Not since 1950 have interest rates remained at the same level for so long. And despite rumours that the Bank is moving in a dovish direction, it opted against more asset purchases.
“With the continued turbulence in global markets we are unlikely to see a rate increased until 2013,” said Paul Shuttleworth at BlackRock.
“The risks of a possible recession in the UK have risen, and if we continue to see slow growth it may prompt the Bank’s monetary policy committee (MPC) to undertake a further round of quantitative easing (QE).”
That is a matter for some debate, however. Since the MPC’s hawks, Martin Weale and Spencer Dale, stopped voting for a rate hike in August, and Andrew Sentance left the committee after May’s vote, expectations changed rapidly.
In such a volatile environment, predicting policy decisions months in advance is an uncertain business.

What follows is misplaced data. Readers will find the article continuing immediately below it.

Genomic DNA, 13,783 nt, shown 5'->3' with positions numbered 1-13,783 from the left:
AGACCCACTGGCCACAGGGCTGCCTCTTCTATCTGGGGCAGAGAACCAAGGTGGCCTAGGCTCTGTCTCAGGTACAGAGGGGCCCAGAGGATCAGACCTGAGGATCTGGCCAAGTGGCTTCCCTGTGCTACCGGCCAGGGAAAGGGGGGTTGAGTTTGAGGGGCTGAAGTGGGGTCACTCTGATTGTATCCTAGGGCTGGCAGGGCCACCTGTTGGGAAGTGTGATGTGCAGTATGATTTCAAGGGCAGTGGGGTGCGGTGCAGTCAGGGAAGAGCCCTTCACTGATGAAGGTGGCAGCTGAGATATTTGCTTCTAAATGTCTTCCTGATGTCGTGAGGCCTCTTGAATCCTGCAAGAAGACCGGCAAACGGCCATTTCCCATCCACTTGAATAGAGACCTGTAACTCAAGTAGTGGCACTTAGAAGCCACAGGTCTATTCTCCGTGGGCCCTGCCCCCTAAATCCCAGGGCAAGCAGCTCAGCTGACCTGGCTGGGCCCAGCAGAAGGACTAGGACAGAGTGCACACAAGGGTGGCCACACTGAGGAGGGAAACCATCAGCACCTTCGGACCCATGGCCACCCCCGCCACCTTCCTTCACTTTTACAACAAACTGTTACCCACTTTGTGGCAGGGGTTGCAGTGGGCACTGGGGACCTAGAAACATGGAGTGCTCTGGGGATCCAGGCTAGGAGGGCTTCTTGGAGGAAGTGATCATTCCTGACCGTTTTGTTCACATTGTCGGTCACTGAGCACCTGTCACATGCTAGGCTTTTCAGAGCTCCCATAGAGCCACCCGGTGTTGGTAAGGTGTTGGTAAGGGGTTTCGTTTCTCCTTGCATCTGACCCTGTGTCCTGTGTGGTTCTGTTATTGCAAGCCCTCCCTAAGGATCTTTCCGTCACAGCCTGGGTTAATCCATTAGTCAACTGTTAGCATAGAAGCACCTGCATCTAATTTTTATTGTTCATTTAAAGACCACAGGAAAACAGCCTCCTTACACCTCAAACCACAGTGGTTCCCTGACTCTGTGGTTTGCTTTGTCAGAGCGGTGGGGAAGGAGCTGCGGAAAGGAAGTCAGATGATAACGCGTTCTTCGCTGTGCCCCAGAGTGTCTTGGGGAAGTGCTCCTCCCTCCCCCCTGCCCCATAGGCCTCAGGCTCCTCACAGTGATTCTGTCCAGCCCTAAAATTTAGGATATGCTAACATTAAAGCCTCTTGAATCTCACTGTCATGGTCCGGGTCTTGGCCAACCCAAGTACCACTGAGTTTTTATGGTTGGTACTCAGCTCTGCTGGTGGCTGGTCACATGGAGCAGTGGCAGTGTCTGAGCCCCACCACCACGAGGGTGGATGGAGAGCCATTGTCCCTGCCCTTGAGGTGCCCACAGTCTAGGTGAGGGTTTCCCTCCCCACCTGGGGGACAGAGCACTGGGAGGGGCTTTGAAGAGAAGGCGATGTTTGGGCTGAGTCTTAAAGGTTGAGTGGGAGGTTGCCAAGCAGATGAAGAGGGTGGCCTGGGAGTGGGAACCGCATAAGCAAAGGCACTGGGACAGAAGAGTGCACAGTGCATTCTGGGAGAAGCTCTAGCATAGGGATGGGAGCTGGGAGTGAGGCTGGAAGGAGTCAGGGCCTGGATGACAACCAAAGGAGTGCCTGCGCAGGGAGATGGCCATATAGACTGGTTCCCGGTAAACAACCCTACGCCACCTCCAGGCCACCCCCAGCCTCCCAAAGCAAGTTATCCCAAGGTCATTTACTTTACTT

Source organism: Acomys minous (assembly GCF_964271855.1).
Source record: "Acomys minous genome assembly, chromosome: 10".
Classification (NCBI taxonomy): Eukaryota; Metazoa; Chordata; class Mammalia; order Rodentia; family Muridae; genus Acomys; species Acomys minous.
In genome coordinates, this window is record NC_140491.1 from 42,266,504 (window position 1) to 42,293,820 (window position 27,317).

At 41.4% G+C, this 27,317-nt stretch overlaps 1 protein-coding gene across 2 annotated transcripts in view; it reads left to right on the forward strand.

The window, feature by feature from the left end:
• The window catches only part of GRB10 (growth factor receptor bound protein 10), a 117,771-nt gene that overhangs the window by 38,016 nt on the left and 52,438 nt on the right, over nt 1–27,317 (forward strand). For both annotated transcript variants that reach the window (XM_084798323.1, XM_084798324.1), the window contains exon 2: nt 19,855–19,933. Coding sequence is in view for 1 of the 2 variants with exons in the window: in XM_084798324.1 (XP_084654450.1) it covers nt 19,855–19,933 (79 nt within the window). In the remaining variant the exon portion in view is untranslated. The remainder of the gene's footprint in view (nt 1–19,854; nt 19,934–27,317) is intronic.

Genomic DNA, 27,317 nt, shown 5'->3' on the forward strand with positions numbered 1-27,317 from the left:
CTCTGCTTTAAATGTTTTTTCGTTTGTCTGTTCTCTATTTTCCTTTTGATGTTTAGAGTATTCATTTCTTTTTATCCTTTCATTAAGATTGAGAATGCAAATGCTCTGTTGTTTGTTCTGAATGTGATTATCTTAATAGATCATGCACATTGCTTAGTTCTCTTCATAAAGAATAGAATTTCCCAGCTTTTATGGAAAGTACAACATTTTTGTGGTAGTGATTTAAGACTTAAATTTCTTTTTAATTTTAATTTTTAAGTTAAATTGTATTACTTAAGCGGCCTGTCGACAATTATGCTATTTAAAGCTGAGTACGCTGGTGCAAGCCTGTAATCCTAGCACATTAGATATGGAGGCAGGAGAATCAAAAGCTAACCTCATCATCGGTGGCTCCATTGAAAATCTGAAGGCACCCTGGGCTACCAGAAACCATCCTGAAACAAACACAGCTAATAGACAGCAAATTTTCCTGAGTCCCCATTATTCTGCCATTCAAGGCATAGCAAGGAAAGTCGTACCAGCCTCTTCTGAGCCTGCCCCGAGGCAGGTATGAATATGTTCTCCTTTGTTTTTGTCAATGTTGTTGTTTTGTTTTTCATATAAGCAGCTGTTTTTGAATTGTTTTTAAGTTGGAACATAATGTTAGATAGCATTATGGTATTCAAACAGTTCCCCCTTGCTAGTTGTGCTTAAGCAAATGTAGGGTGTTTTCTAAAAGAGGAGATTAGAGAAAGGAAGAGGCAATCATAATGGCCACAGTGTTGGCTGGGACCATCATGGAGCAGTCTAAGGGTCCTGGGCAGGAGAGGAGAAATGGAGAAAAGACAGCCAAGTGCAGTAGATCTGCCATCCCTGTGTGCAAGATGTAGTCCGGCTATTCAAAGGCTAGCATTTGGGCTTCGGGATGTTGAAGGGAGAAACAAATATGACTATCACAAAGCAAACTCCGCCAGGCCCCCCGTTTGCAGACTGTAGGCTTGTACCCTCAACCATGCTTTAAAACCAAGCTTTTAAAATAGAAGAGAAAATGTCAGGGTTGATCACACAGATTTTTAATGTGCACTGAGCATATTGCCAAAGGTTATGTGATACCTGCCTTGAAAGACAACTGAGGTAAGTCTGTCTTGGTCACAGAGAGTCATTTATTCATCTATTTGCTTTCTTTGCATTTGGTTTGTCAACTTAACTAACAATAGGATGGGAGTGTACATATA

Scott Corfe, of the Centre for Economics and Business Research, believes the lack of options will force the MPC’s hand in coming months.
“There is little scope for interest rate cuts or fiscal expansion to prop up growth,” he said. “QE is the only straightforward measure policymakers have left in the short term, despite arguments that it is unlikely to solve the current economic malaise.”
That is despite inflation standing at over twice its official target. It is expected to break the five per cent mark before the end of this year.
The asset purchase programme was held at £200bn, and was last increased in November 2009.
No statement was issued by the monetary policy committee on the chances of more QE in the near future, but the minutes released at a later date could tell a different story.